- Explore Barcelona's Modernist architecture and the works of Antoni Gaudí on this guided walking tour.
- Learn about the life and creative inspirations of the Catalan genius.
- Visit famous works of Gaudí, including La Pedrera and the Sagrada Familia.
- Enjoy a nice stroll through Eixample in the company of an expert local guide.
- Discover other examples of the Modernist movement in Barcelona's Eixample neighborhood.
- Visit two UNESCO World Heritage Sites in one morning.
- Great introduction to Barcelona's revolutionary architecture.
Get an insider’s look at Modernist art on this intimate tour of Gaudí’s major works. Discover the masterpieces of the famous Catalan architect and learn with what inspirations Gaudí reached his goals.
We will begin the tour with a stroll down Passeig de Gràcia, one of the wealthiest avenues in Barcelona, lined with stunning Modernist architecture, glamorous shops and high-end restaurants. Here, we will stop to admire two of Gaudí’s most famous buildings, both of them considered UNESCO World Heritage Sites.
Learn how the rolling hills of Montserrat inspired the rooftop of “La Pedrera” and how Gaudí based his artwork in the “Casa Batlló” on Christian motifs and the legend of Sant Jordi, the patron of Catalonia.
Next, we will explore Gaudí’s crowning masterpiece and a UNESCO World Heritage Site, the “Basilica de la Sagrada Familia”. Our guide will share with you some of the fascinating stories behind its conception, allowing your group to fully appreciate this complex work of art. Take a moment to marvel at the exquisite detail displayed on the Nativity Façade and let the Old Testament come to life before your eyes. Your group will also hear about the inspiration behind the structure’s unique architectural features and the interpretation of their meaning by Gaudí’s successor, architect Josep Maria Subirachs.
During the tour, you will also visit several Modernist buildings in Eixample designed by other architects. This neighborhood is part of the modern Barcelona, born in the mid-nineteenth century after the Cerdà Plan expanded the city beyond its old medieval walls. This monumental project was funded by Barcelona’s bourgeoisie families as a way to show off their wealth and innovative ideas. These buildings are still around today and the interiors of many are accessible to visitors as free access parks. Our guide will take you through some of them to give you an idea of how Ildefons Cerdà developed his plan. For fans of art and architecture, this experience is the total package! You’ll leave the tour an expert of Modernist art with a deep understanding of Barcelona as a city!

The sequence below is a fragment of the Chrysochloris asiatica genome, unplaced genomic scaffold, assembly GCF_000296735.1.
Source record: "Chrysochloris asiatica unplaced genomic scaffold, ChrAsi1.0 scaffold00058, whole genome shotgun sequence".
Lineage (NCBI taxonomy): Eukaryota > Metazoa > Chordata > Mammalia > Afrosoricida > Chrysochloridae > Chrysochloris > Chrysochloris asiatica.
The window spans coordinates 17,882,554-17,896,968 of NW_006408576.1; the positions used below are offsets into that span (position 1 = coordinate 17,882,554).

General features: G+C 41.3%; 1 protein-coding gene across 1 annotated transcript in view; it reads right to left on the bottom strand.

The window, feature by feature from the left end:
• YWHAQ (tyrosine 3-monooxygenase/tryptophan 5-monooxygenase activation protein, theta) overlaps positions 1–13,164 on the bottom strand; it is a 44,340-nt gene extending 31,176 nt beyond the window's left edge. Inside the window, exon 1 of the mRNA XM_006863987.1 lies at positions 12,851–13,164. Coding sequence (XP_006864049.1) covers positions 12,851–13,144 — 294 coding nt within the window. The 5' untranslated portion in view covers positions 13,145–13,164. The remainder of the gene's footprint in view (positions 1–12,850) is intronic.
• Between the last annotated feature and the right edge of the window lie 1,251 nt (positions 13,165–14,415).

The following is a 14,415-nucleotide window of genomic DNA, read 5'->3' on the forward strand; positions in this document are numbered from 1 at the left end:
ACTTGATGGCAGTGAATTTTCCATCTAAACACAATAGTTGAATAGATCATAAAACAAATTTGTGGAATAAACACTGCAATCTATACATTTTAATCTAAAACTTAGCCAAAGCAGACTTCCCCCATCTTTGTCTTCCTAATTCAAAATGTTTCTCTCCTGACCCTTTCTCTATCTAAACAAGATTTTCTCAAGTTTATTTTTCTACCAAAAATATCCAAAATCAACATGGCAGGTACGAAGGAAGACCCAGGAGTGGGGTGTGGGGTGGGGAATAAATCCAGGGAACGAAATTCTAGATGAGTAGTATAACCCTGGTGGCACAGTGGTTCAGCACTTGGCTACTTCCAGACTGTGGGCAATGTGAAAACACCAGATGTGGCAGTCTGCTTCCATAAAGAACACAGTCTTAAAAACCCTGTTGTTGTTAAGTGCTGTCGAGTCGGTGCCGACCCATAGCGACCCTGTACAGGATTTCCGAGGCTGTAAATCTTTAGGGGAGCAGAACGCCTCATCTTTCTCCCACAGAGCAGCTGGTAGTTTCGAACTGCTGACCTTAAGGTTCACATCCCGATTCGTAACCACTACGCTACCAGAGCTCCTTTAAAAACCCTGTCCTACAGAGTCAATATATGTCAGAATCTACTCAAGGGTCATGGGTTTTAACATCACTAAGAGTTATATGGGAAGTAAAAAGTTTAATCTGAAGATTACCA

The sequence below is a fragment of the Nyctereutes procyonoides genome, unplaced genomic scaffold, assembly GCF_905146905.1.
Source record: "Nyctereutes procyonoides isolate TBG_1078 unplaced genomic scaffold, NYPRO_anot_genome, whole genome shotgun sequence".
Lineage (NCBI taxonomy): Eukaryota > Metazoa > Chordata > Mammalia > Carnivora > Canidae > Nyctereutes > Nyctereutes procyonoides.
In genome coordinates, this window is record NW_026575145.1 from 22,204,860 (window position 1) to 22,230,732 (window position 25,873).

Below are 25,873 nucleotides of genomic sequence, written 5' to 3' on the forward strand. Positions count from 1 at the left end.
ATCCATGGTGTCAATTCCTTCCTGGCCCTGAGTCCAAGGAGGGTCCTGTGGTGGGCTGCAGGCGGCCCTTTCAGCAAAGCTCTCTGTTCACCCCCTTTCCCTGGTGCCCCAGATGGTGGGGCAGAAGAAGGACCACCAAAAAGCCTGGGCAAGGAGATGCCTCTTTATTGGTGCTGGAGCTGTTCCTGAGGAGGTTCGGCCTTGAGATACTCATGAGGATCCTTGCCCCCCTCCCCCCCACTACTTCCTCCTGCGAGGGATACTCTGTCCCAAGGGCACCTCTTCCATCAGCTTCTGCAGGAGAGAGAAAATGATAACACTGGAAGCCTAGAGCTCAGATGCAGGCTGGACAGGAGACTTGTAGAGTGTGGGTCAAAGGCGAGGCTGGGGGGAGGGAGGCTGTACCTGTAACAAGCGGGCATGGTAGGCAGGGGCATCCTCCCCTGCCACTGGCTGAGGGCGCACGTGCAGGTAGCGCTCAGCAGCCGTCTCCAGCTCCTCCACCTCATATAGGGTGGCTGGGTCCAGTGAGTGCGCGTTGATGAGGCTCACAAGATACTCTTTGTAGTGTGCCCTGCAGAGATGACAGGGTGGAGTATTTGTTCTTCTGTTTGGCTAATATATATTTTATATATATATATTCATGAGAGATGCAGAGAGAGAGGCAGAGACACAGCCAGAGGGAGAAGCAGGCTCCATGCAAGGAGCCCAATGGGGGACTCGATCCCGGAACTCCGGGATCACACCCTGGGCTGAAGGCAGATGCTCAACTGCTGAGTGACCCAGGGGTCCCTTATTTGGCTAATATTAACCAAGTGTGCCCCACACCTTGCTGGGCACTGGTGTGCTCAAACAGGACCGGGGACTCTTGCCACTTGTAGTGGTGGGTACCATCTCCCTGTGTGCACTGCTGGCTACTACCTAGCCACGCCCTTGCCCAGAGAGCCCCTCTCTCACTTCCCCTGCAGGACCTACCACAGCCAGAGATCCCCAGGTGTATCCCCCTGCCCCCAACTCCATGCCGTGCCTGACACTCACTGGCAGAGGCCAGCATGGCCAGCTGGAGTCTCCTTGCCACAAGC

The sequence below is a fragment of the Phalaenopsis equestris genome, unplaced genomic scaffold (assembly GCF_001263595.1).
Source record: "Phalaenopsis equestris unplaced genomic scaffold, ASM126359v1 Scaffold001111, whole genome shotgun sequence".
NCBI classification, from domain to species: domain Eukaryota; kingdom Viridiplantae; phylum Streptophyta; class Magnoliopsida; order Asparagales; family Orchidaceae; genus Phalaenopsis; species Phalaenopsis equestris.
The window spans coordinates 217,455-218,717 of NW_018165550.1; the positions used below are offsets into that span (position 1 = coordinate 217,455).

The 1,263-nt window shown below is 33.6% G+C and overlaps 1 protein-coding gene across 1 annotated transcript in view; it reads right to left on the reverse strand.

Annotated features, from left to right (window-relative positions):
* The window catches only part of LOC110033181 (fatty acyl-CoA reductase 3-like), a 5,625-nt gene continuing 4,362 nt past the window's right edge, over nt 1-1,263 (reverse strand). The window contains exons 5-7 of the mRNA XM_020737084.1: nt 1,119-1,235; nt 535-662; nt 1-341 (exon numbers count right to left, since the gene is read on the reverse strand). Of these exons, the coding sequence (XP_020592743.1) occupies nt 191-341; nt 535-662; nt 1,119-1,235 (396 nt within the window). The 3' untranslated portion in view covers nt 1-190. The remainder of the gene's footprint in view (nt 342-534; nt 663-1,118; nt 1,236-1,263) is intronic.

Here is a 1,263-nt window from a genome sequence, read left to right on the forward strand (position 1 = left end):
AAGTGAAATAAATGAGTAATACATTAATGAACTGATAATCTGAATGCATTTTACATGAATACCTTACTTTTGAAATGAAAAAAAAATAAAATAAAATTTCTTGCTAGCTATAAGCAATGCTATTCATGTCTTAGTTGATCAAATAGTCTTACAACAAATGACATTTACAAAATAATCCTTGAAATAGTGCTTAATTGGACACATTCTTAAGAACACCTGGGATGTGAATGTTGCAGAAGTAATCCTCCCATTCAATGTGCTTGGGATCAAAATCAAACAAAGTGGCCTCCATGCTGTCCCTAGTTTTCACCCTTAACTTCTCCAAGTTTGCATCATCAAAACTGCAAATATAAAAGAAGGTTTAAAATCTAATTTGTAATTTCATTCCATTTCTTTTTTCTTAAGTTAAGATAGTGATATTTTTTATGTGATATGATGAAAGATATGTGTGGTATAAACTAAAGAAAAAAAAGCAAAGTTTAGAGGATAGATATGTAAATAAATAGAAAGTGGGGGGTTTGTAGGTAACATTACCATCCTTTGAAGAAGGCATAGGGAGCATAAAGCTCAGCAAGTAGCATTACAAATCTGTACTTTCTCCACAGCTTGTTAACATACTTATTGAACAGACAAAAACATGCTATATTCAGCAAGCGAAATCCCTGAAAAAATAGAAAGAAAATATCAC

points of interest
- Passeig de Gràcia: One of the wealthiest and most famous avenues of Barcelona, lined with high quality restaurants, beautiful Modernist architecture and glamorous shops that make it a shopaholic’s dream come true!
- La Pedrera (Casa Milà): “La Pedrera” in Catalan means “the quarry,” which is the nickname given to the building by locals, who didn’t like its modern forms. The Casa Milà was declared a UNESCO World Heritage Site in 1984 and was the last civil work designed by Antoni Gaudí.
- Casa Calvet: Considered one of Gaudí’s first works, created for a textile manufacturer.
- Casa Batlló: In 1904 Antoni Gaudí undertook a radical refurbishment of a building on Passeig de Gràcia to create one of his boldest works of Modernist art. This vast impressionist painting is often interpreted as the surface of the rolling sea in the heart of Barcelona.
- Casa Lleó Morera: The architect Lluís Domènech I Montaner completed this masterpiece in 1902. It is located on “la manzana de la discordia” (“Block of Discord” on Passeig de Gràcia).
- Casa Ametller: Another example of Modernist style, designed by Josep Puig I Cadafalch. Casa Ametller, along with Casa Batlló and Casa Lleó Morera, is considered one of the three most important buildings in Barcelona's famous “Block of Discord”.
- Basilica de la Sagrada Familia: One of the most emblematic and beautiful attractions in Barcelona, this Roman Catholic Church was designed by famous Catalan Modernist Antoni Gaudí. It was consecrated and proclaimed a basilica by Benedict XVI in 2010 and is also considered a UNESCO World Heritage Site, despite being incomplete.
- Casa Comalat: Considered a tribute to Gaudí, the architect Salvador ValeriI Pupurull worked on the Casa Comalat from 1909 to 1911. It is one of the most original examples of homegrown art nouveau in Barcelona.
- Palau del Baró de Quadres: In 1900, the Baron de Quadras commissioned Catalan Modernist Josep Puig I Cadafalch to refurbish a residential block on Carrer Rosselló. The talented architect transformed the building completely. The structure’s two distinct façades are especially interesting, as their design makes the structure resemble a Northern European palace.
- Casa Terradas (“Casa de les Punxes”):This residential block, built in the shape of a medieval castle, is one of the most recognizable Modernist landmarks in the Barcelona skyline.
- Palau Montaner: In 1889, one year after the Barcelona Universal Exhibition, the architect Josep Domènech I Estapà was commissioned to design two luxury homes for the two owners of the Montaner I Simón publishing house.